"We chose our characters based on traditional play patterns for boys," explains JoAnn McLaughlin, a senior VP at Toy Biz. "And they want the male role-model heroes."
That quote is from an article on upcoming action figures. It's Toy Biz's explanation for the lack of some notable female characters in The Hulk and X2 figure lines. It probably also helps explain why there's been no Galadriel or Éowyn action figures in their Lord of the Rings line. (There is an Arwen figure, but she bizarrely doesn't come with the sword that the character wields so prominently in the film.)
I'm a girl. And I buy action figures. And when I was a kid I bought action figures and I played with them. And if anyone had bothered marketing action figures to girls I would have bought a lot more of them. You'd think a company like Toy Biz might recognize the enormous opportunity presented by the overwhelming popularity of the Lord of the Rings films with both boys and girls and see it as an excellent opportunity to expand their market. But no. Instead, JoAnn McLaughlin (who I'll bet played with her share of action figures when she was a kid) chooses to spout stereotypes instead of challenging them.
I can almost understand the omission of Éowyn for The Two Towers line, if only because she's not in any action sequences in the film, much like Galadriel in Fellowship. I assume Toy Biz thinks there's no point in an "action" figure for a character who does nothing more in the movie than stand around and talk. But a lot of kids play (even with "action" figures) is not solely action oriented. I used my Barbies both to execute commando raids on my Donnie and Marie dolls, and to act out complex interpersonal relationships. And I watched all the boys I played with do the same thing with our Star Wars action figures.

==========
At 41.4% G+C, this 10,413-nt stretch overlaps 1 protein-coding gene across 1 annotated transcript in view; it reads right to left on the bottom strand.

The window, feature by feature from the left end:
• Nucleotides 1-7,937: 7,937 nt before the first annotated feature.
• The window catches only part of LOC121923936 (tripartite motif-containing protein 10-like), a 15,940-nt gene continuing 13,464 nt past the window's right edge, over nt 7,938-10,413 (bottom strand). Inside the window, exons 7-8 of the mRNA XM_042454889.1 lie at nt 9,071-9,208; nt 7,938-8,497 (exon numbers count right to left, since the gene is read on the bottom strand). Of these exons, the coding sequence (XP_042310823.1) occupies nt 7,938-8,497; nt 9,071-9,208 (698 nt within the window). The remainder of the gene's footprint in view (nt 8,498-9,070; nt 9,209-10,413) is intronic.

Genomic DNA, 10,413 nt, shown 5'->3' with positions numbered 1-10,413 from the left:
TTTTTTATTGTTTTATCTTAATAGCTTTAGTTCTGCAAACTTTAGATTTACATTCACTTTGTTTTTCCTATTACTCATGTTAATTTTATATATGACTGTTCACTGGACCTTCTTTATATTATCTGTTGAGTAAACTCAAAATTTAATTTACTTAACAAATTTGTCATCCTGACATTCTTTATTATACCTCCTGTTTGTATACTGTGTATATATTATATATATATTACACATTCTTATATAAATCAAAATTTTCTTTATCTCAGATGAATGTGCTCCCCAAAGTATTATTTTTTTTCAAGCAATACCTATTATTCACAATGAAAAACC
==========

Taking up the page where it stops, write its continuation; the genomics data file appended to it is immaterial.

I'm sure Toy Biz thinks the line of 12" dolls with the fancy hair and clothes are appropriate, Barbie-esque versions of the characters for girls (hence the Arwen, Legolas, Frodo and Éowyn dolls in that line), but I think I speak for girls other than just myself when I say they're just not as appealing as the smaller (and cheaper!) action figures with cool swords and horses and arrows. If you're a girl who likes Lord of the Rings, you don't just want to brush Éowyn's hair, you want to make her hack at Aragorn with her sword.
Anyway, I'm going to spend part of my day writing to a few folks, letting them know what I think of Ms. JoAnn McLaughlin and the role her company is playing in reinforcing gender stereotypes. If anyone else is interested in doing the same, here are the relevant addresses (and if anyone wants to pass this info on to others, please feel free to copy this and post it to any relevant forums):
Toy Biz, Inc.
P.O. Box 90113
Allentown, PA 18109
Tel: (800) 634-7539
Entertainment Weekly Letters
E-mail: firstname.lastname@example.org or FAX (212) 467-1223
(All correspondence must include your name, address, and daytime telephone number)